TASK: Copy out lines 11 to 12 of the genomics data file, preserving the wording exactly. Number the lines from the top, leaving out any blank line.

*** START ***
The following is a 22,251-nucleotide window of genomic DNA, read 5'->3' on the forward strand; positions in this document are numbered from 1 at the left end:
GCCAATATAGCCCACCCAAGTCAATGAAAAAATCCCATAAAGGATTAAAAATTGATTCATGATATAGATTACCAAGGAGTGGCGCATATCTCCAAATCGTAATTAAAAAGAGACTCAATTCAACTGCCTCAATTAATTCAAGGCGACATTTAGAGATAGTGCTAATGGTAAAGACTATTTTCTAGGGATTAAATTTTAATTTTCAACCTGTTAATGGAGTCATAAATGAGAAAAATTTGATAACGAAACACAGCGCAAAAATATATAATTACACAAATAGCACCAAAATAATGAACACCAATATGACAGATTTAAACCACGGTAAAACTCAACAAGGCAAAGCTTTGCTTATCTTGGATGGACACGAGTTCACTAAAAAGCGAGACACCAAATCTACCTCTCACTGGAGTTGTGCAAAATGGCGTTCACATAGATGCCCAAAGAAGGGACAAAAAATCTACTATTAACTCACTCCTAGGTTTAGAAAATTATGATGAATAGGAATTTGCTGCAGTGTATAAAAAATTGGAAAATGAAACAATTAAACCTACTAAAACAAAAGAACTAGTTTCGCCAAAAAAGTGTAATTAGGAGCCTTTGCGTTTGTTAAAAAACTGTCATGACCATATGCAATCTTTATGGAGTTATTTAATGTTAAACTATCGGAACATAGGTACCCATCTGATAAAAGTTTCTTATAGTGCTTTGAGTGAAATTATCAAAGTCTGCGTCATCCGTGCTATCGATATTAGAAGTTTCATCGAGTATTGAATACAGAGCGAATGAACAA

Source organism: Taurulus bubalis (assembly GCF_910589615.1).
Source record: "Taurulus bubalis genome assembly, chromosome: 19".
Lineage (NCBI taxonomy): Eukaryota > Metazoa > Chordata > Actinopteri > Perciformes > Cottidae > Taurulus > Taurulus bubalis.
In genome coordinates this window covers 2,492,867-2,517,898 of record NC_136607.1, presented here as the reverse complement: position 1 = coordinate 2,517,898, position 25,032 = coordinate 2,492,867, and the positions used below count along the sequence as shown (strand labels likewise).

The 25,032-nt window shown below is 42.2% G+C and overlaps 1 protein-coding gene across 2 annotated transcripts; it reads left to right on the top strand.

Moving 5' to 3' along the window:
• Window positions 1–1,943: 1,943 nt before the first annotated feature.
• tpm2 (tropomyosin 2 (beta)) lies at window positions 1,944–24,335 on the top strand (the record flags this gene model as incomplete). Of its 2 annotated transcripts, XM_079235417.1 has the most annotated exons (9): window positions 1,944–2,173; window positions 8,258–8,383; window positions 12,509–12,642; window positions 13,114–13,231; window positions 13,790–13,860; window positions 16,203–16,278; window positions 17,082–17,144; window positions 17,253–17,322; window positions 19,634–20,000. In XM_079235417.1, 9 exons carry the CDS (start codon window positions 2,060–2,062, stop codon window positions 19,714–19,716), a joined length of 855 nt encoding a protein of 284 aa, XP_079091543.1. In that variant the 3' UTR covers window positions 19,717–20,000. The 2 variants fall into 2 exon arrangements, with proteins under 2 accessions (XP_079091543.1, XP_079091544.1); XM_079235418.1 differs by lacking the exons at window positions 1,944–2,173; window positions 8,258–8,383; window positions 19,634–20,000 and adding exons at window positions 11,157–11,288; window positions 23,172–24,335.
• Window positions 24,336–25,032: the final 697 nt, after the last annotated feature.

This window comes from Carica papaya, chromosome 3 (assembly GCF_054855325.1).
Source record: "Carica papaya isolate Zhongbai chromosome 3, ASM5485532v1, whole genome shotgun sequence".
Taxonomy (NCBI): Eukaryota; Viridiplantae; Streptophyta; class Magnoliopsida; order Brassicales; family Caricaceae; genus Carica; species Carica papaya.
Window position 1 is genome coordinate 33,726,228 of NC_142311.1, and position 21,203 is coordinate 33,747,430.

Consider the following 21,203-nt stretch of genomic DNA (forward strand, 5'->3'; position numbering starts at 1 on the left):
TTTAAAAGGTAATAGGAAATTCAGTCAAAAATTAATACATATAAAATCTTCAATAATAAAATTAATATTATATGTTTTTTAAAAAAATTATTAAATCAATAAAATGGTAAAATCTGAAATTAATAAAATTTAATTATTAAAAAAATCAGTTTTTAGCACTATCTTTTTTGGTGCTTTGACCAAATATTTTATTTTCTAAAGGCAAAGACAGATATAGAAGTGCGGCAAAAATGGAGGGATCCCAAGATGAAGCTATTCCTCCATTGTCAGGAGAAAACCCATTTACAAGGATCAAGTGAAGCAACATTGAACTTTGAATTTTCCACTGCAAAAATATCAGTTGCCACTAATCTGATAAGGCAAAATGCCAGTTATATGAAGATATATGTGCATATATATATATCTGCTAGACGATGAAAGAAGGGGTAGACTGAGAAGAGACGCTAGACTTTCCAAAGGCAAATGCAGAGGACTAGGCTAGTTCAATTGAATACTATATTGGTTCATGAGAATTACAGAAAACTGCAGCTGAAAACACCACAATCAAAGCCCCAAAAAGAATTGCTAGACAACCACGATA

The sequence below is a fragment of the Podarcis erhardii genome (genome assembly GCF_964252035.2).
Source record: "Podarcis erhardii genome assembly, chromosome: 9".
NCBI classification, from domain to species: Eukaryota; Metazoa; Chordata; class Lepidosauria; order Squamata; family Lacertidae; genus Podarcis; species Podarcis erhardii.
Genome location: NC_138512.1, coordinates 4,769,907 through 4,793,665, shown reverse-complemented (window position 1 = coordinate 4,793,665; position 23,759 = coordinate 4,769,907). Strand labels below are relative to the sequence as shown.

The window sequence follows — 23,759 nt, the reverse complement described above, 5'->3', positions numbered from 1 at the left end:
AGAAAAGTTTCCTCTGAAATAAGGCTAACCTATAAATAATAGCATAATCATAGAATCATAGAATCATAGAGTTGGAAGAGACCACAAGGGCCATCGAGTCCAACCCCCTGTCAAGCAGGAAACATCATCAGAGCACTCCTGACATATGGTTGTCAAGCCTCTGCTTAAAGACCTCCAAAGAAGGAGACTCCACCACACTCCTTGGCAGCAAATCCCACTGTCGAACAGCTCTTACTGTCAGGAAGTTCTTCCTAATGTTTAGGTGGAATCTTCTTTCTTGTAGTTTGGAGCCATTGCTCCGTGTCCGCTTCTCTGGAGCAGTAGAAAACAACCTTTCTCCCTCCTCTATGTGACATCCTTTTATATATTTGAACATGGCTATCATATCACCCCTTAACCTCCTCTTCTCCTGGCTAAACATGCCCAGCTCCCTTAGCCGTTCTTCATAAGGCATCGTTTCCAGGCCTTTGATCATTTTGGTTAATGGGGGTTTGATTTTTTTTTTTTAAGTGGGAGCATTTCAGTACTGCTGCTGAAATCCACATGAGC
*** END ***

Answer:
• Window positions 24,336–25,032: the final 697 nt, after the last annotated feature.

This window comes from Carica papaya, chromosome 3 (assembly GCF_054855325.1).